# Generalizing a pattern for the Diophantine $m$-tuples problem?

A set of $m$ non-zero rationals {$a_1, a_2, ... , a_m$} is called a rational Diophantine $m$-tuple if $a_i a_j+1$ is a square. It turns out an $m$-tuple can be extended to $m+2$ if it has certain properties. The problem is to generalize the relations below to $m=5$.

I. $m=2$. Given $a,b$:

$$ax_i+1 = \big(a\pm\sqrt{ab+1}\big)^2\tag1$$

then {$a,b,x_1$} is a triple for any choice of $x_i$ . However, {$a,b,x_1,x_2$} is a quadruple if,

$$2(a^2+b^2)-(a+b)^2-3 = y^2$$

Ex. From $a,b = \frac{1}{16},\frac{17}{4}$, we get $x_1,x_2 = \frac{33}{16},\frac{105}{16}$, a quadruple first found by Diophantus.

II. $m=3$. Given $a,b,c$:

$$ax_i+1 = \big(a\sqrt{bc+1}\pm\sqrt{(ab+1)(ac+1)}\big)^2\tag2$$

then {$a,b,c,x_1$} is a quadruple. However, {$a,b,c,x_1,x_2$} is a quintuple if,

$$2(a^2+b^2+c^2)-(a+b+c)^2-3 = y^2\,^{\color{red}\dagger}$$

Ex. From $a,b,c = \frac{28}{5},\frac{55}{16},\frac{1683}{80}$, we get $x_1,x_2 = \frac{3}{80},1680$.

III. $m=4$. Given $a,b,c,d$:

$$\small(ax_i+1)(abcd-1)^2 = \big(a\sqrt{(bc+1)(bd+1)(cd+1)}\pm\sqrt{(ab+1)(ac+1)(ad+1)}\big)^2\tag3$$

then {$a,b,c,d,x_1$} is a quintuple. However, {$a,b,c,d,x_1,x_2$} is a sextuple if,

$$2(a^2+b^2+c^2+d^2)-(a+b+c+d)^2-3-6abcd+(abcd)^2 = y^2\,^{\color{red}\dagger}$$

Ex. From $a,b,c,d = \frac{5}{4},\;\frac{5}{36},\;\frac{32}{9},\;\frac{189}{4}$, we get $x_1,x_2 = \frac{3213}{676},\;\frac{665}{1521}$, one of first sextuples found by Gibbs in 1999.

$^{\color{red}\dagger}$ These two can be satisfied by the parametric example in the variable $t$ in Dujella's website.

IV. Notes:

In general, an $n$-tuple can be extended to a $n+1$ (unconditional) and $n+2$ (conditional) for $n=2,3,4$. Also, one root $x_i$ is equal to zero if,

$$(a-b)^2 = 4\\ (a+b-c)^2 = 4(ab+1)\\ (a+b-c-d)^2 = 4(ab+1)(cd+1)$$

for relations $(1), (2), (3)$, respectively.

V. Question:

For $m=5$, given $a,b,c,d,e$:

$$\text{LHS}? = \text{RHS}?\tag4$$

1. Can we find $(4)$, analogous to the first three? If yes, then maybe we can use known $5$-tuples or $6$-tuples to generate $7$-tuples, of which there is yet no known example.
2. The pattern is suggestive. But, like quintics, is there a Galois-theoretic restriction on five variables $a,b,c,d,e$ that prevent generalization for $m>4$?
• See also this MO post and MSE post. – Tito Piezas III Mar 11 '16 at 23:20
• I am somewhat familiar with the literature on Diophantine $m$-tuples yet I am trying to recover if there is a cohesive exposition that puts equations (1) - (3) into the same context. Where do (1) - (3) come from -- have I overlooked a well-known exposition? – Jesper Petersen Mar 13 '16 at 9:18
• Some explanations can be found in Phil Gibbs' papers (see links at web.math.pmf.unizg.hr/~duje/ddlinks.html). – duje Mar 13 '16 at 9:35
• @JesperPetersen: The exposition is just a summary of what I read. You can find $(3)$ here and $(2)$ here and it was easy to extrapolate $(1)$ from those two. Then I got the conditional statements by letting $x_1 x_2 +1 =\square$, then simplifying the expressions. – Tito Piezas III Mar 13 '16 at 17:49

There is also an equation for extending quintuples to sextuples.

$(abcde+abcdf+abcef-abdef-acdef-bcdef+2abc-2def+a+b+c-d-e-f)^2 = 4(ab+1)(ac+1)(bc+1)(de+1)(df+1)(ef+1)$

This can be solved for $f$ with two rational roots when $\{a,b,c,d,e\}$ is a rational Diophantine quintuple (except in a few exceptional circumstances)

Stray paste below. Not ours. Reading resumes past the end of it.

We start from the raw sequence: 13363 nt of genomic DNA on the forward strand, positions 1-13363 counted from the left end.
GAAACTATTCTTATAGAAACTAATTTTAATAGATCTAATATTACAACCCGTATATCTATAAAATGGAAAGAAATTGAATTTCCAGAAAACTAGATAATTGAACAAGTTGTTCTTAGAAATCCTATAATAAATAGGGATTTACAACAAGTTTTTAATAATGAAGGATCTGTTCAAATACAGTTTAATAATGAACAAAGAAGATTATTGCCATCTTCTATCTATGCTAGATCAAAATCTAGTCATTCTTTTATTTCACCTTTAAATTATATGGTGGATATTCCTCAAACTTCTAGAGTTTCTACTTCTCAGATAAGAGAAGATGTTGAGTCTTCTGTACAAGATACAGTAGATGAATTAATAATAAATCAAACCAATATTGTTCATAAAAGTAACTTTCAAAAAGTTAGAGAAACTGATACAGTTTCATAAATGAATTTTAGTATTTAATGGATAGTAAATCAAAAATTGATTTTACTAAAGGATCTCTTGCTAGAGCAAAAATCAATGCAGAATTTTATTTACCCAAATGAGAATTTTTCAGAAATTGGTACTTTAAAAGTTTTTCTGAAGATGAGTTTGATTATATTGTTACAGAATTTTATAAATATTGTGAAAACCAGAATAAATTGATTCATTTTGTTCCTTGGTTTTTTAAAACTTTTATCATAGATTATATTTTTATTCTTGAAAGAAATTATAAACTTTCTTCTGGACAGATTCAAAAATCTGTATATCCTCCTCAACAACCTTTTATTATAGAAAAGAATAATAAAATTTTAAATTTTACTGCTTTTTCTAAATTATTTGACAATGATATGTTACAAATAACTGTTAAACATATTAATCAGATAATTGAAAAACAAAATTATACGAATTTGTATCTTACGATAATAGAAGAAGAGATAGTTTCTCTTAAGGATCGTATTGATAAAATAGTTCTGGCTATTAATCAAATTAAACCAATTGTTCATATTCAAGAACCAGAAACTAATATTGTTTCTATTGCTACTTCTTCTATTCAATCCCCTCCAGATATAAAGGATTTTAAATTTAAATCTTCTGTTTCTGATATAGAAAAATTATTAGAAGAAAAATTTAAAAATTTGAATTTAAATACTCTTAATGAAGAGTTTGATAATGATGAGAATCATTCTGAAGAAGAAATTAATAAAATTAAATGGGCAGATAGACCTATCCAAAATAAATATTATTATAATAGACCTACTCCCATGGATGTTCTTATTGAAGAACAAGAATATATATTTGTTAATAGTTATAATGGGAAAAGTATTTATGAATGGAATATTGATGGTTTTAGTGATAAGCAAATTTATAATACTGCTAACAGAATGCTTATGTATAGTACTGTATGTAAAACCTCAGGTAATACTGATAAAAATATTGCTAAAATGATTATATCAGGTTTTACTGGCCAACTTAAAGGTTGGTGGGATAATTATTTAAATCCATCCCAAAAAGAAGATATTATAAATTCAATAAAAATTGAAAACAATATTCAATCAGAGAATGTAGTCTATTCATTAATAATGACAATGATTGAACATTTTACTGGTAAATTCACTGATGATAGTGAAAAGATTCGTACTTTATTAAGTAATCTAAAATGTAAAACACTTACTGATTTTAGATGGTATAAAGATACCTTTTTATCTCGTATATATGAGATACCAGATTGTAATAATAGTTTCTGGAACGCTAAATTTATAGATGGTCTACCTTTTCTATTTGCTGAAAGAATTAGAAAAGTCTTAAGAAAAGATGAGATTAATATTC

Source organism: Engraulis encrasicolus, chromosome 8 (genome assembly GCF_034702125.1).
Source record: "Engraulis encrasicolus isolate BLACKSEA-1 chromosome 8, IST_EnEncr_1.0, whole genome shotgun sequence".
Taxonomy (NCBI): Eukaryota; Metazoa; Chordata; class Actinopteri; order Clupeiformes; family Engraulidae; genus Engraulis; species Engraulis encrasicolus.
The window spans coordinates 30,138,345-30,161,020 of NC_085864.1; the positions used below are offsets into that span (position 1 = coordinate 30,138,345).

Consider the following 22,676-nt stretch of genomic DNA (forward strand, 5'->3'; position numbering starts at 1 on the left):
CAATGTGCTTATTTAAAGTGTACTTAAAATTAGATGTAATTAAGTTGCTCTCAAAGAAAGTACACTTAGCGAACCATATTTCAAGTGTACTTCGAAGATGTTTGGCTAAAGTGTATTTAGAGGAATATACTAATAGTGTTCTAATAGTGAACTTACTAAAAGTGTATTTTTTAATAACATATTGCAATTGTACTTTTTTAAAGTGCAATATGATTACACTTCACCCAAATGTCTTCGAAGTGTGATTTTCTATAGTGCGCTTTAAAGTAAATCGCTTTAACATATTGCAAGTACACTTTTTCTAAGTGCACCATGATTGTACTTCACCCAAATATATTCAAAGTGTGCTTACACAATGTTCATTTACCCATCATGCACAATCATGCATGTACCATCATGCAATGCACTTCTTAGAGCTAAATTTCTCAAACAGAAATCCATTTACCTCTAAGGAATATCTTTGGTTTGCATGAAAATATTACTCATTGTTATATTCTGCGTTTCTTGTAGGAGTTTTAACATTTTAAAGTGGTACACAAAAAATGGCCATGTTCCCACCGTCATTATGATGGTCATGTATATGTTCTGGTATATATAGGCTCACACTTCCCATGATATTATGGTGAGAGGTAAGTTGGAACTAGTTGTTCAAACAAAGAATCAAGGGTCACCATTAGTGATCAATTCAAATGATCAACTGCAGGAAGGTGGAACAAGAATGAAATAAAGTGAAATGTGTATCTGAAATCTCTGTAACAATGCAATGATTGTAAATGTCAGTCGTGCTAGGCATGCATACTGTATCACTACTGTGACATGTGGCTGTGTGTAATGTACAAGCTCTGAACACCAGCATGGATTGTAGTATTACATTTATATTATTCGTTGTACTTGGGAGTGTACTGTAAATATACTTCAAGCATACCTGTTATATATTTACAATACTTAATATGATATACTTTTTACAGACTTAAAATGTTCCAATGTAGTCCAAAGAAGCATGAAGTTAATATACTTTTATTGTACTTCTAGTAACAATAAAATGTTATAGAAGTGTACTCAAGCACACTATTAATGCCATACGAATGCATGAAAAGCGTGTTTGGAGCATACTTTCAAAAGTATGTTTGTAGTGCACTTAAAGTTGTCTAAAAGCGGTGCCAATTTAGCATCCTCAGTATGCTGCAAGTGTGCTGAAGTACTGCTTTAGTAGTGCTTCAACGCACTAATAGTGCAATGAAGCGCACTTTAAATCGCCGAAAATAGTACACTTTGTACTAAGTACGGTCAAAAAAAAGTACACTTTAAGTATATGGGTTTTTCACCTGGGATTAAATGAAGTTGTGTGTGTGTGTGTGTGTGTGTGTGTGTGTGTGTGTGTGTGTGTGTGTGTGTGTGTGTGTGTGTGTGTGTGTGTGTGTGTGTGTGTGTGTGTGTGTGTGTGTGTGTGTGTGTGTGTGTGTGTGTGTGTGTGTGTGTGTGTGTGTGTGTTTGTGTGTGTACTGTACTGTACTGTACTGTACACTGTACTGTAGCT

It does not always work because it only guarantees that the new number $a_6$ times numbers from the quintuple plus one will be squares times some number, i.e.

$a_6 a_i + 1 = qx_i^2, i<6$

If we get lucky and $q$ itself is a square we get a rational Diophantine sextuple

Here is an example of a regular sextuple that can be generated this way from any of its quintuples.

249/2048 3720/6241 715/384 369/128 38/3 920/3

• Very nice and interesting. It seems that the formula can be interpreted in terms of elliptic curves induced by Diophantine quadruples. In the notation of this paper web.math.pmf.unizg.hr/~duje/pdf/irr.pdf it seems that the points with the first coordinate f are Q +- R + A. – duje Sep 30 '16 at 15:51

(Too long for a comment, but may help in a generalization.)

After some sleuthing around, it turns out $(1),(2),(3)$ can be encapsulated in the single equation,

$$(a b c d e + 2a b c + a + b + c - d - e)^2 = 4(a b + 1)(a c + 1)(b c + 1)(d e + 1)\tag1$$

which I think is by Dujella. For example,

• Let $a,b,c,d =1,3,0,0,\,$ yields $e_1, e_2 = 0,8$.
• Let $a,b,c,d =1,3,8,0,\,$ yields $e_1, e_2 = 0,120$.
• Let $a,b,c,d =1,3,8,120,\,$ yields $e_1, e_2 = 0,\frac{777480}{8288641}$.

The last was also found by Euler, so he must have a version of $(1)$. Thus, in general, an $m$-tuple can be extended to a quintuple. However, if $e_1 e_2+1 =\square$, then it yields a sextuple as in the example above,

• Let $a,b,c,d = \frac{5}{4},\;\frac{5}{36},\;\frac{32}{9},\;\frac{189}{4},\,$ yields $e_1,e_2 = \frac{3213}{676},\;\frac{665}{1521}$.

a solution unnoticed by Euler and only found in 1999.

Tinkering with $(1)$, it can be expressed by the elementary symmetric polynomials $\alpha_i$ in a much simpler form,

$$(\alpha_1-\alpha_5)^2=4(\alpha_2+\alpha_4+1)\tag2$$

where,

\begin{aligned} \alpha_1 &=a + b + c + d + e\\ \alpha_2 &=a b + a c + b c + a d + b d + c d + a e + b e + c e + d e\\ \alpha_4 &=a b c d + a b c e + a b d e + a c d e + b c d e\\ \alpha_5 &=abcde\\ \end{aligned}

So if $(2)$ can be generalized, then the question can be rephrased as: Is there a version of $(2)$ using the elementary symmetric polynomials $\alpha_i$ for $a,b,c,d,e,f$?

• Euler had a version of (1) with $c=a+b+2r$, $d=4r(a+r)(b+r)$, where $ab+1=r^2$. In this case $e_1=0$. – duje Mar 15 '16 at 7:30